For nearly the past three months, every day has been the same.
Get up, look out the window and see white everywhere. Look out the back window and see white everywhere on that side.
Get in the car, put it in reverse and as you near the street you look carefully to make sure no one is approaching and then launch a Cossack-like charge to power through the piles of snow plowed into the driveway entrance and then cut the wheel sharply and hope to end up in the tracks left by someone who passed by an hour or two before.
You learn not to stop at stop signs in residential areas or you’ll be stuck until spring.
The subzero temperatures have turned the piles of snow into stonelike piles of snow and your car scrapes against them, but you don’t care what it does to your car as long as you keep moving. The scratches are the price of mobility.
And in the evening you run another Cossack charge up the drive, hoping to conquer the hill, and when you go to bed at night you wonder how much more snow will fall before you get up, and when you rise you nervously look out the window to see how much more has fallen, and you worry about whether you’ll be able to successfully make the same Cossack charge in reverse one more time.
This winter has been one of those once-in-a-generation winters, constant snow, constant cold, the kind that comes along every 30 or 35 years.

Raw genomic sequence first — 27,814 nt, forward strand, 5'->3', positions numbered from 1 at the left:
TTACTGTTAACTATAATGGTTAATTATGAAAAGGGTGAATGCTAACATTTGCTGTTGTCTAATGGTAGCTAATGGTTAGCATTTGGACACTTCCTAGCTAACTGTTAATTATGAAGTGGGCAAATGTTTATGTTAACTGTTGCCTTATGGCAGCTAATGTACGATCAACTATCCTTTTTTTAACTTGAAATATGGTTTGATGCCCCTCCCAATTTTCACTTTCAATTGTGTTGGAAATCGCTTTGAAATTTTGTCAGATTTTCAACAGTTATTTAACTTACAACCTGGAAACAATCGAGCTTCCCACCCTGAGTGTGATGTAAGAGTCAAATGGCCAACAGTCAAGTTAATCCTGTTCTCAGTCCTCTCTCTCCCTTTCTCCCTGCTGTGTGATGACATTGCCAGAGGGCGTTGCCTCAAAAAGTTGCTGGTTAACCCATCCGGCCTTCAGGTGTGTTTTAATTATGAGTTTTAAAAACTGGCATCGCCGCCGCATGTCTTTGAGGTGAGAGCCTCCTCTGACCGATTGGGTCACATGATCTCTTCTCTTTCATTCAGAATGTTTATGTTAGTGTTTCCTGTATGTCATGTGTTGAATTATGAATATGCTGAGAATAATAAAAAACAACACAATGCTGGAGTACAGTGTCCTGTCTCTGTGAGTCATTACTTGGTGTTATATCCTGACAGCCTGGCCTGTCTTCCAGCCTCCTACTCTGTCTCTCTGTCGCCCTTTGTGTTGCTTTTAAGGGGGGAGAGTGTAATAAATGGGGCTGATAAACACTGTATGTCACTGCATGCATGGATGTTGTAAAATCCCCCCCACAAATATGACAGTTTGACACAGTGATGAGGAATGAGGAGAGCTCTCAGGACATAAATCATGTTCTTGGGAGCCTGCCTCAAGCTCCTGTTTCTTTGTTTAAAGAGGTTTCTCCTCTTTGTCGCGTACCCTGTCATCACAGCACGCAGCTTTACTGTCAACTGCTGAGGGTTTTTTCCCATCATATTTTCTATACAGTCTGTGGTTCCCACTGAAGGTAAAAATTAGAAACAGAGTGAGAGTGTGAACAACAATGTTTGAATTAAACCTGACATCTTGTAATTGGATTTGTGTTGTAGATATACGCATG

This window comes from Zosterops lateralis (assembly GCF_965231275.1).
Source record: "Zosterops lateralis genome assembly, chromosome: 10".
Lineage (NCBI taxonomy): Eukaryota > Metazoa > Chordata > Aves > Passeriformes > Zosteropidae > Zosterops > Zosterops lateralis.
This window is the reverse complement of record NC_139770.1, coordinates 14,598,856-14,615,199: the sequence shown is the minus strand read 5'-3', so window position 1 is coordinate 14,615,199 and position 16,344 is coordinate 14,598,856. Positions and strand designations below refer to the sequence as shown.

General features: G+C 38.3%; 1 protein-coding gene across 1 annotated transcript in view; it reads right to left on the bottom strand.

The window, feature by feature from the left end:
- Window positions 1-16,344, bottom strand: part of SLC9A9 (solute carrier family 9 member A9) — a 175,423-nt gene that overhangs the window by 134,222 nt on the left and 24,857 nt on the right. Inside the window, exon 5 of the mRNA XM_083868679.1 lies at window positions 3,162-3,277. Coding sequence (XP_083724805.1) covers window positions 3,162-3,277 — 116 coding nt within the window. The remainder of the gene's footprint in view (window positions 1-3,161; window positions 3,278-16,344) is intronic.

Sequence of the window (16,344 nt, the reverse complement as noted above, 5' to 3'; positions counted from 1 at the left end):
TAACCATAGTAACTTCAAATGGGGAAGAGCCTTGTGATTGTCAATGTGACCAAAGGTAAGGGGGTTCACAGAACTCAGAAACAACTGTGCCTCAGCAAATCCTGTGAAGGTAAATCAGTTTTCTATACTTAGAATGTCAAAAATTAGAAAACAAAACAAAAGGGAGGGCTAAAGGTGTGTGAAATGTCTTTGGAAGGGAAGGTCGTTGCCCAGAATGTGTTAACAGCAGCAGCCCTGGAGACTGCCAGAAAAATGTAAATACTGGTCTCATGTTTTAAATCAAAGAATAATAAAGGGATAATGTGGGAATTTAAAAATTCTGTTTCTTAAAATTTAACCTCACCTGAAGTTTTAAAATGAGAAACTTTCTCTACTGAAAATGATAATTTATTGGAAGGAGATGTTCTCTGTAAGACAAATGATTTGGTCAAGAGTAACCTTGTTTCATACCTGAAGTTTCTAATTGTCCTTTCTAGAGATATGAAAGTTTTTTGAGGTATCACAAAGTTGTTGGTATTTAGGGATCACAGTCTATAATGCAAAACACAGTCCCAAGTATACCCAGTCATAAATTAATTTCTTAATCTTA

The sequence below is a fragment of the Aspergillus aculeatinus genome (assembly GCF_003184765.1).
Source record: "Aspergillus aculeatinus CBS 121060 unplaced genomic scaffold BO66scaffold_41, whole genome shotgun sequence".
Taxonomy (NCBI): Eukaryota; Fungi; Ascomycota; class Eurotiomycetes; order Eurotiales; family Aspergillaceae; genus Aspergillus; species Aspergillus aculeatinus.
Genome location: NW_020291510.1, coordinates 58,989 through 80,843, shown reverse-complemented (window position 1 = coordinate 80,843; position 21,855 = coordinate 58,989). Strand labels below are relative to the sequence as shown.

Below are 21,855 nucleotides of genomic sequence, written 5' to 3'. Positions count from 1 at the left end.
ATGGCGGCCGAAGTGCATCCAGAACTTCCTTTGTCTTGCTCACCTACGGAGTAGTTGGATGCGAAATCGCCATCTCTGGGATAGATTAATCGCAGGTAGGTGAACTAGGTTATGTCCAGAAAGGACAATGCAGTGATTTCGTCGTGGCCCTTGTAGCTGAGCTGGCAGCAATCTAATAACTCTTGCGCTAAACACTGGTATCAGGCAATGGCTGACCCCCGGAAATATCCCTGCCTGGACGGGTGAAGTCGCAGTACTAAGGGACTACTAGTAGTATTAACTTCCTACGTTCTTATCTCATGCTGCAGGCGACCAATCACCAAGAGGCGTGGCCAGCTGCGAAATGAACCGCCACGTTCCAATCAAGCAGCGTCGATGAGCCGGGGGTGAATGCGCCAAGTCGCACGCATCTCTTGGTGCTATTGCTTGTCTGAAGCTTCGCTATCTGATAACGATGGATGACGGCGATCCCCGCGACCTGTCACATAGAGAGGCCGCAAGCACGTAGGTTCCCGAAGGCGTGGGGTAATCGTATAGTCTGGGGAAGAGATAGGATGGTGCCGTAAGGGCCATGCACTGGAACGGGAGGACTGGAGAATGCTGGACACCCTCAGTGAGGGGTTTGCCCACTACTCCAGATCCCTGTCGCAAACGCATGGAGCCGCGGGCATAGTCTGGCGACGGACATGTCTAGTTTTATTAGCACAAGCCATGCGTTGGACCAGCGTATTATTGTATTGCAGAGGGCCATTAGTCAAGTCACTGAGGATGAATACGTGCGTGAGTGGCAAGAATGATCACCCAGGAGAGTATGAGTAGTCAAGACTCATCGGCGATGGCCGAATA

In time it starts to play with your mind. You curtail your life. You don’t walk the dog. You don’t think about anything but winter. That’s all there is out there, winter. There’s nothing else to see, and little else to feel but its bitter temperatures.
You become like a character out of Giants in the Earth, a book about the Norwegians who settled in the Dakota Territory in the 1800s, and how they would go mad over the winter with nothing to see but white and nothing to feel but cold.
And then I got up Monday morning and it was 2 below and we’d set another record, the most snowfall on a March 2, and it was supposed to dip below zero again that night.
Opening day is four weeks away and there are mountains of snow clogging parking lots all over the city, clogging the storm drains, clogging intersections and temperatures are still dipping below zero. In four weeks guys are supposed to be out in nice white uniforms with short sleeves playing baseball while people sit in the stands and eat hot dogs and drink cold beers?
You reach the stage where you become convinced that it’s not going to happen.
It will warm up someday. There will be green. People will come out of their holes and find life again.
Once spring does come, whether it’s April or May, after the water starts flowing again, I suspect it will be a much happier, more friendly spring than normal.